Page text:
The Dear Hunter
Act IV: Rebirth In Reprise
Cave & Canary Goods/Equal Vision Records 
Fire Note Says: Casey Crescenzo continues the Dear Hunter story – with diminishing returns.
Album Review: Since we last checked in with the titular character in The Dear Hunter series, mastermind Casey Crescenzo has tasted the sweet flavor of artistic freedom. After 2009’s Act III: Life And Death he (and his erstwhile colleagues, of course) embarked on a genre defying group of EP’s known collectively as The Color Spectrum, and then he released the brilliant stand-alone album Migrant in 2013. That record took everything he had learned from years of toil and tears and distilled it all into what I considered to be one of that year’s finest. Now back to what has been planned as a six record saga, Crescenzo still sounds terrific but the weight of the vague and directionless story is affecting the songwriting.
To say I was excited about this installment is an understatement. But after over a month of non-stop listens it is clear that this may be the weakest in the series. Not that there’s anything really wrong going on here, it’s just that I’m not falling in love. There is a melancholy in these songs which the instrumentation only adds to. Strings underpin many of the more melodic sections and the whole thing (at seventy-four minutes) is, at times, a slog to get through. Don’t get me wrong: like all his work, there are plenty of stellar passages and moments of absolute beauty. Despite its Arcade Fire meets Of Monsters And Men anthemic aspirations, “Waves” turns out to be one such moments. This is the closest we get to the material found on Migrant. It could be a hit in some alternative universe even though it feels ten years too late. “The Old Haunt” returns The Dear Hunter to some of their rockier past and does, in fact, remind you that this is the guy who got kicked out of the emo band The Receiving End Of Sirens.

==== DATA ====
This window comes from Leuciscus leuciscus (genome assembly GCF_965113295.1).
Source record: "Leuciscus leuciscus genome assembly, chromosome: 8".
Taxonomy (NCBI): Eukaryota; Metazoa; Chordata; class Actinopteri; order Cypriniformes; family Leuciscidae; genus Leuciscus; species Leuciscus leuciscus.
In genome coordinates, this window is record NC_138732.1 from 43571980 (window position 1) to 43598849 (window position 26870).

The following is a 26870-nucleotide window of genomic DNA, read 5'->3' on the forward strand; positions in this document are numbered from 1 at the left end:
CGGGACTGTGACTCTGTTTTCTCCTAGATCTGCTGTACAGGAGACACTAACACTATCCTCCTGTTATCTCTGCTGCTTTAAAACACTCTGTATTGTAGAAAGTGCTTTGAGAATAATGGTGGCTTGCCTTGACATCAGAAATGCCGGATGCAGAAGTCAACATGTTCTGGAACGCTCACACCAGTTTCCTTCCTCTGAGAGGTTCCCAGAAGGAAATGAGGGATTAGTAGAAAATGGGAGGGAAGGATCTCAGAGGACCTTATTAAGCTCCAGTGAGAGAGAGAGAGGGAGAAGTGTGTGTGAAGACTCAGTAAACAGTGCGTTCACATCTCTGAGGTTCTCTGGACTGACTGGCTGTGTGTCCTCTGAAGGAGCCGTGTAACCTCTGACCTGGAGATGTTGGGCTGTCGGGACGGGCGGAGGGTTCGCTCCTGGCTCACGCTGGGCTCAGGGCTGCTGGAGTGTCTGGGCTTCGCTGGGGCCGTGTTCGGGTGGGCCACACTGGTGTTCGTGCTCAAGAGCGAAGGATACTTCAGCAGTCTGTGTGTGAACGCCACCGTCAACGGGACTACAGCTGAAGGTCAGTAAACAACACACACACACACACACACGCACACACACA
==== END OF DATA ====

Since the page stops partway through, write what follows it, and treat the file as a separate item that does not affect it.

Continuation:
The album’s centerpiece is certainly “A Night On The Town.” Clocking in at over nine minutes it is not only the longest song here but it is also the one that most directly connects Act IV to its predecessors. All of Crescenzo’s prog leaning come to the surface and it truly is a stand-out. Its clever arrangement keeps it lively and even the mellow middle section works to the betterment of the whole. Unfortunately there are some less effective tracks after that. “Is There Anybody Here?” stalls all the momentum with its faux R&B. Next up, “The Squeaky Wheel” is one of those straight up songs that The Dear Hunter usually hits out of the park. Here it sits flat with distracting orchestration that adds very little. The period pieces which appeared on Act II as “The Bitter Suite, Parts 1-3” get companions in Parts 4-6 this time around and it is an interesting barometer, showing how far The Dear Hunter has come. And yet they feel hollow compared to the earlier suite. Indeed, much of what has passed for progress is the source of this album’s malaise. This band is better with some rough edges.
In the end I can only be this critical of an artist whose work I truly respect. And it may be that, with time, I gain a new appreciation of this album. But with each spin I found my thoughts wandering, the mind-numbing story becoming less and less relevant and those lovely turns of phrase that Crescenzo has perfected being more irritations than earworms. Perhaps six albums is too long for any attention span. And then again, maybe four is as well.
Key Tracks: “A Night On The Town” / “The Old Haunt” / “Waves”
Artists With Similar Fire: The Reign Of Kindo / Closure In Moscow / Coheed And Cambria
The Dear Hunter Website
The Dear Hunter Facebook
Equal Vision Records
-Reviewed by Scot Lade
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